Another healthy aspect of life at a technological university is the fact that failure is an essential and unavoidable part of scientific research. In the humanities, if your idea is considered wrong by your colleagues, it may mean the end of your career; In the sciences, failing with one hypothesis only means that you observe and measure more and differently, only to come up with a new hypothesis and tests. These aspects and consequences of collaborative and experimental work often turn out to be eye-opening to humanities scholars. They might not have encountered and considered them had they stayed among their own at a traditional university.
Funding agencies, private and public, have recognized the advantages of bringing the humanities together with the sciences and technology. However, what these agencies have in mind these days is not the uninspiring hire of the typical lone digital humanist but a true integration of both sides with one another. For example, at Georgia Tech we have technical writers as co-instructors in the yearlong capstone for students majoring in computing; the computational media major rotates its directorship and has a curriculum committee made up of humanities, arts and computer science colleagues; and our Digital Integrative Liberal Arts Center receives funding from the Andrew W. Mellon Foundation, not to bring remedial technical skills to liberal arts students and faculty (as so many such centers do), but to help integrate humanistic inquiry into science, engineering and other nonhumanities curricula. The numerous joint degree programs—my School of Literature, Media and Communication runs such programs with industrial design, interactive computing, the library, modern languages, music and psychology—and the overall collaborative spirit opens access to funding sources (National Science Foundation, National Institutes for Health, Gates Foundation) and amounts otherwise inaccessible to humanities scholars. As a result, it is possible to work as a co-principal investigator or senior consultant and add an essential human-centered perspective to impactful multimillion-dollar projects.
A New Collaborative Model?
I am pretty sure that the integrative models I mention above will not satisfy Mark Bauerlein. He never defines exactly how many humanities studies and faculty would be enough to satisfy his ideal state of the academy. A little like the Spanish empire, he seems to imagine “más, más y más.” From my less agonistically minded “little humanitas window” at a technological university, I propose a model that doesn’t see the STEM disciplines as the evil empire threatening to destroy the academy and humanity. I can envision a flourishing partnership bringing Humanistic Perspectives to our work together with our colleagues in STEM units. For this to happen, of course, the STEM disciplines need to make their own steps toward intentionally welcoming humanities practices and methodologies. And they have been doing just that: “Branches From the Same Tree,” the 2018 consensus report of the National Academies of Sciences, Engineering and Medicine, establishing that educational programs that mutually integrate learning experiences in the humanities and arts with science, technology, engineering, mathematics and medicine are linked to positive learning outcomes. Among the positive learning outcomes observed are increased skills in communication, critical thinking and teamwork; improved visuospatial reasoning; improvements in content mastery; increases in empathy and resilience; and improved motivation and enjoyment of learning. Other outcomes include “improved retention, better GPAs, and higher graduation rates.” Furthermore, the evidence suggests that “integration positively affects the recruitment, learning, and retention of women and underrepresented minorities in science and engineering.”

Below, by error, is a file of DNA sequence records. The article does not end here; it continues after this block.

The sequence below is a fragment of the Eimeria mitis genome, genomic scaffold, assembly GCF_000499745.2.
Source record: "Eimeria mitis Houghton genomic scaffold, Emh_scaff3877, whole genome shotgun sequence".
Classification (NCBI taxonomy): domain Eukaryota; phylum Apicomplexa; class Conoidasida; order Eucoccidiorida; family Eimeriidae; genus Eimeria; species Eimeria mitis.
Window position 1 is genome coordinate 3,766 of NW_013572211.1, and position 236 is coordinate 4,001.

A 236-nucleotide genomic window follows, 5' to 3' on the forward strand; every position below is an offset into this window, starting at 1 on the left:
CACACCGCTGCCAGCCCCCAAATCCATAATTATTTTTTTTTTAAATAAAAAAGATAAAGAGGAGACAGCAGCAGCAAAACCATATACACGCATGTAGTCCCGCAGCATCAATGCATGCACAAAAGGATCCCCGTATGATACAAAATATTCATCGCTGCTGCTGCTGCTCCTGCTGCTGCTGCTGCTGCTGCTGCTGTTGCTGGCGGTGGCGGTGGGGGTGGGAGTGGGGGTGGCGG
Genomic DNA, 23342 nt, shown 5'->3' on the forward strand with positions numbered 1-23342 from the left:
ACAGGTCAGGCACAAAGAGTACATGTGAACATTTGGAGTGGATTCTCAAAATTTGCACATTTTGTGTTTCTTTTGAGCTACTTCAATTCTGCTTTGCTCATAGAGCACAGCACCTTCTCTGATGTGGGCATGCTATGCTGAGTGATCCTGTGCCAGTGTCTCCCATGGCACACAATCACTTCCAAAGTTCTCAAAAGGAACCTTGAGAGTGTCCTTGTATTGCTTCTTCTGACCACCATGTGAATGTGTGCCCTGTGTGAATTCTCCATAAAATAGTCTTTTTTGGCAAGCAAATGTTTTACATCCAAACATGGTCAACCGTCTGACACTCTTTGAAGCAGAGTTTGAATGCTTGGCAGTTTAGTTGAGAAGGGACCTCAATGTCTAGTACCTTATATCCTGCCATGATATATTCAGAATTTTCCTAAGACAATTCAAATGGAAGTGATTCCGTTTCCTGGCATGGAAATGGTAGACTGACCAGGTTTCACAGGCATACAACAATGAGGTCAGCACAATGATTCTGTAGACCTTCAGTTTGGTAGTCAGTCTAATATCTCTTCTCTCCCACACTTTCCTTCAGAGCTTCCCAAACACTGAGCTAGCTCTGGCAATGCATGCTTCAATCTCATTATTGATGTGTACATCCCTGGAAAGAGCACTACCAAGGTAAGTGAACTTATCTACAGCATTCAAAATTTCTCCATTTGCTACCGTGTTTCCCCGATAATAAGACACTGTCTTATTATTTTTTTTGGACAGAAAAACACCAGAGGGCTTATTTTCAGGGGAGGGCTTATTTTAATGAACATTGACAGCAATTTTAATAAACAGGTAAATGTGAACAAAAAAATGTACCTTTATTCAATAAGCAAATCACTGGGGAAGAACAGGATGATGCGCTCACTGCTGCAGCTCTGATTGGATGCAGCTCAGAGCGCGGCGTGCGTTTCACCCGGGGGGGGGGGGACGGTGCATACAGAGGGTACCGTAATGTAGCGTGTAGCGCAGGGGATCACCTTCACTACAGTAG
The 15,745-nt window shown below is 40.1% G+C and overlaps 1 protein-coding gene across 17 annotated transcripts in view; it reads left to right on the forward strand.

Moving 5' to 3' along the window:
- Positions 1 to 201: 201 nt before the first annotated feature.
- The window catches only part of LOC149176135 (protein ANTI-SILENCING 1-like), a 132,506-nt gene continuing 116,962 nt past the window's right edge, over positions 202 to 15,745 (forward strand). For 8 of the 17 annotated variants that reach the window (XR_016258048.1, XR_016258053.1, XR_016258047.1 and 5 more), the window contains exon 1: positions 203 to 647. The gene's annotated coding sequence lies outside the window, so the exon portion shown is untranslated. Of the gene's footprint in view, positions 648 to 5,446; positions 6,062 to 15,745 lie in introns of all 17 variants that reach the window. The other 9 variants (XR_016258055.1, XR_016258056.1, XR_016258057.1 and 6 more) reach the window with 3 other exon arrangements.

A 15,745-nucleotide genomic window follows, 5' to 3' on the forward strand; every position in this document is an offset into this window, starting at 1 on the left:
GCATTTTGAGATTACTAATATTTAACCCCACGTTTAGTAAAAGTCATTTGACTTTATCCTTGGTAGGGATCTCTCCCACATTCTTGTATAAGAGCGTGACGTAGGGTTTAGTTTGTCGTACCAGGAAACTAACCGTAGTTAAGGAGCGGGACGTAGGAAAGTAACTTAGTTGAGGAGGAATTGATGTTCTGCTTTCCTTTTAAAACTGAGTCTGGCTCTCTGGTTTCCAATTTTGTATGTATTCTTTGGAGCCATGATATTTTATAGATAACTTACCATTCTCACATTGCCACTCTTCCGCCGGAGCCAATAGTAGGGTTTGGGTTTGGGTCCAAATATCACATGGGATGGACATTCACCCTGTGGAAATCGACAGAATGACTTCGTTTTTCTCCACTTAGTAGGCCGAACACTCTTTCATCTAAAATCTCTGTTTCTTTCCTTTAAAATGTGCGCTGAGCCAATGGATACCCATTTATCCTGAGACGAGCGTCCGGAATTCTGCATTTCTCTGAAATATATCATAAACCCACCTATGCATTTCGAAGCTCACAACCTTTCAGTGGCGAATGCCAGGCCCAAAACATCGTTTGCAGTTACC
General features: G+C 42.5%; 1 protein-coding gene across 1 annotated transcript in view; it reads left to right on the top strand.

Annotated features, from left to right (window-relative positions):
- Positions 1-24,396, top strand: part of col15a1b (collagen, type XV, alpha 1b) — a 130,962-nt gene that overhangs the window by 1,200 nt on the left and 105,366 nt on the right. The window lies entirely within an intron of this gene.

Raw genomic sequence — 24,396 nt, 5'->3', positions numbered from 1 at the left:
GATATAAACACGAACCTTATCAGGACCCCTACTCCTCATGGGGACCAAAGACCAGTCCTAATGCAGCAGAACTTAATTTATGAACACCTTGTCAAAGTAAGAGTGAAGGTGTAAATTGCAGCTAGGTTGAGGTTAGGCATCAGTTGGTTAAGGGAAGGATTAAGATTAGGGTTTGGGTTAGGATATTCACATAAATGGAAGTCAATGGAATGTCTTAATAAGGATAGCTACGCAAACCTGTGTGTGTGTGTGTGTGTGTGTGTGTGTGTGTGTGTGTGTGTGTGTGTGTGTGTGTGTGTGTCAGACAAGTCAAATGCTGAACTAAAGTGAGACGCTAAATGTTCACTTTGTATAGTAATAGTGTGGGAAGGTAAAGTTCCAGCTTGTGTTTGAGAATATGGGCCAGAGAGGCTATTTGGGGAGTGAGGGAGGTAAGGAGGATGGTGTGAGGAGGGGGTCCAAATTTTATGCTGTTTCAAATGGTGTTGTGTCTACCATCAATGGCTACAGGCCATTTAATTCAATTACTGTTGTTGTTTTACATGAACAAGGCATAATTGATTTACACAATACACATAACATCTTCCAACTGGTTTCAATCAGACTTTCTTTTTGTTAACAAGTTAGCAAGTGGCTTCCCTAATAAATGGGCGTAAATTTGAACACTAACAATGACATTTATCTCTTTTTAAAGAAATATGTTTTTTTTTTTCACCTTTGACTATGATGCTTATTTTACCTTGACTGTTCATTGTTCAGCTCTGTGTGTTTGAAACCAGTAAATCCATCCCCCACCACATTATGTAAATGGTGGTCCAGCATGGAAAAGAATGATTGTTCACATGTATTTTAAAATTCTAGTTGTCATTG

Based on these findings, the National Academics have made wide-ranging recommendations for future interdisciplinary integration at the level of individual courses, certificates and entire degree programs. This is a groundbreaking development, as Laurie Grobman and E. Michele Ramsey recognize in their smart guide, Major Decisions: College, Career, and the Case for the Humanities (University of Pennsylvania Press, 2020). Schools and universities willing to consider deepening existing and developing new models of interdisciplinary integration between and among disciplines (including professional education) will establish a distinctive voice in higher education nationally and globally and help prepare students for the rapidly changing needs of the 21st-century workforce .
Why is such a deep and intentional fusion of the humanities and the STEM disciplines essential? In a technological world, human-centered paradigms and creativity should not remain siloed based on the demarcations developed to satisfy the knowledge economy of the late 19th century; and they should also not be artificially sustained at a mere surface level in general education requirements developed in the wake of the two world wars. Instead, they deserve to accompany and shape new educational technology, work in concert with STEM disciplines, and communicate and forcefully affirm their relevance and value as part of a newly holistic educational experience.